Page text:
Nicolas Bello Camilletti

Manifoldjs, a tool to create hosted apps

August 01, 2016 - 3 min read

Modern web technologies are evolving not only to create faster and complex websites but also to create apps. There are plenty of examples for this. First of all, node.js, which is the one of the best examples, moving JavaScript to the server side. Then, you have electron, which is the technology behind Visual Studio Code, atom, the slack client and kitematic. Furthermore, you can think of frameworks that enables to create mobile apps using web technologies like apache cordova, ionic and React Native. However, you can go a step further creating a website and apps all in one using Manifoldjs.

Manifoldjs creates hosted web apps and some polyfill apps for Android, iOS, Windows 8.1, Windows Phone 8.1, Windows 10, FirefoxOS, Chrome, and the web, all based on the W3C Manifest for Web Apps. In addition to these platforms, the new version of manifoldjs supports creating your own platforms.


So, what is a “Hosted Web App”? It’s a store app (i.e. apps that can be downloaded from Google Play or Windows Store), whose content is hosted on a web server. In other words, it’s a website converted into an installable app. You can find more information about hosted web apps in this post.

A W3C Manifest for web apps is a standardized JSON-based manifest that provides developers a centralized place to put metadata associated with a web application. With this manifest, you can forget about using all the platform-specific meta tags that set the different size icons for each platform and other settings. In order to support this manifest on your site, you just need to add a single tag:

<link rel="manifest" href="manifest.json">

An example of a manifest.json could be something like:

  "name": "manifold.js",
  "short_name": "mjs",
  "icons": [{
    "src": "images/tiny.png",
    "sizes": "70x70",
    "type": "image/png"
  "start_url": "/",
  "display": "standalone",
  "orientation": "landscape"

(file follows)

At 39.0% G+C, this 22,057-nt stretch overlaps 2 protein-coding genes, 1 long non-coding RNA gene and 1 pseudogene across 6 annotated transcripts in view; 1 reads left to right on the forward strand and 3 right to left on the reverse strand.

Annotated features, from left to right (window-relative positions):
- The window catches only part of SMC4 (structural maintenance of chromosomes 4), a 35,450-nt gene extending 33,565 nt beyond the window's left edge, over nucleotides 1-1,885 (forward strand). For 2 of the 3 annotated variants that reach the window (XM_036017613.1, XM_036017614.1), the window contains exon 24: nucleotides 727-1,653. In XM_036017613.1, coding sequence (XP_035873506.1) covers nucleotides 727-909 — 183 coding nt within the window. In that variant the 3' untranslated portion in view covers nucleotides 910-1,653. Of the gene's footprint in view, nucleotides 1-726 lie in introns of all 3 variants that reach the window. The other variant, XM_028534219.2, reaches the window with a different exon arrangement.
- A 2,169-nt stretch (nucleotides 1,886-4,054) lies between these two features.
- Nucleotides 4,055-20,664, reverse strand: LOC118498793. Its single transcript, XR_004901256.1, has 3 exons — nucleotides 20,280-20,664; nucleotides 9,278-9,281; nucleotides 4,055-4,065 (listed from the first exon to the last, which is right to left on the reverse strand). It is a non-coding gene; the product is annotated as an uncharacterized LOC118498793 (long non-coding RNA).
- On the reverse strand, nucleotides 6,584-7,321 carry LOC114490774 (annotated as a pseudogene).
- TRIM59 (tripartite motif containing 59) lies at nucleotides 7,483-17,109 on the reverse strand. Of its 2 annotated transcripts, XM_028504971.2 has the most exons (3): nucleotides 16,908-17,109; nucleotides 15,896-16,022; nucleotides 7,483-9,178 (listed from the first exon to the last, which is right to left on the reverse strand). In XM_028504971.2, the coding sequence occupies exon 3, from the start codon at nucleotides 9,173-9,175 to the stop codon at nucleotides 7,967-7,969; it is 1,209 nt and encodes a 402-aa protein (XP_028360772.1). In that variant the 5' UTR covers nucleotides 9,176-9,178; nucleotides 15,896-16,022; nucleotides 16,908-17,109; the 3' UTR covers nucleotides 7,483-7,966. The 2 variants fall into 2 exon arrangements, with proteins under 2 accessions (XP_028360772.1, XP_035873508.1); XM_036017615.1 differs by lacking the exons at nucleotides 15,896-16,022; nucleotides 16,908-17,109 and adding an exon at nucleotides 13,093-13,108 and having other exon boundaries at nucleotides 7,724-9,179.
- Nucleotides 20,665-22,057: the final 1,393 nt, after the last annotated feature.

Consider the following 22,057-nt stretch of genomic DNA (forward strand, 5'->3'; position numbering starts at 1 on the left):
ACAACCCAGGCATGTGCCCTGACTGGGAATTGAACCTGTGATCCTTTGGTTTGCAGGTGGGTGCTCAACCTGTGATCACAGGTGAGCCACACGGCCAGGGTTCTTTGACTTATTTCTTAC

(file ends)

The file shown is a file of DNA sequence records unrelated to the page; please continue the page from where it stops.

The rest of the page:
If you want to generate a manifest.json for your site, there are several sites that can help you, for example, you can use the manifoldjs generator site or this one.

Of course, like most cool new features on the block, not every browser supports it yet. However, you can use the ManUp.js polyfill, for example, which will create the required meta tags on your site based on the manifest.json file. You can find more information about W3C Manifest and ManUp.js in this post.

Manifoldjs provides three ways to create your apps:

  • A node-based command-line interface (CLI) which you can install with npm and is easy to use.
  • A node.js module interface, which you can use to create your own tool just by adding the module as a common npm dependency in your node.js app.
  • A website that generates the apps for you:

I will try to explain each scenario in more detail in future posts, but for now, the website is the easiest option.

To sum up, with your site, a W3C Manifest JSON file and manifoldjs, you can easily leverage your site in a cool way, creating Store apps for today’s most important platforms.

Nicolas Bello Camilletti

Written by Nicolas Bello Camilletti (@nbellocam). Developer. Geek. Speaker. Always looking for new technologies. I work at SOUTHWORKS. Microsoft MVP and Google Developer Expert (GDE).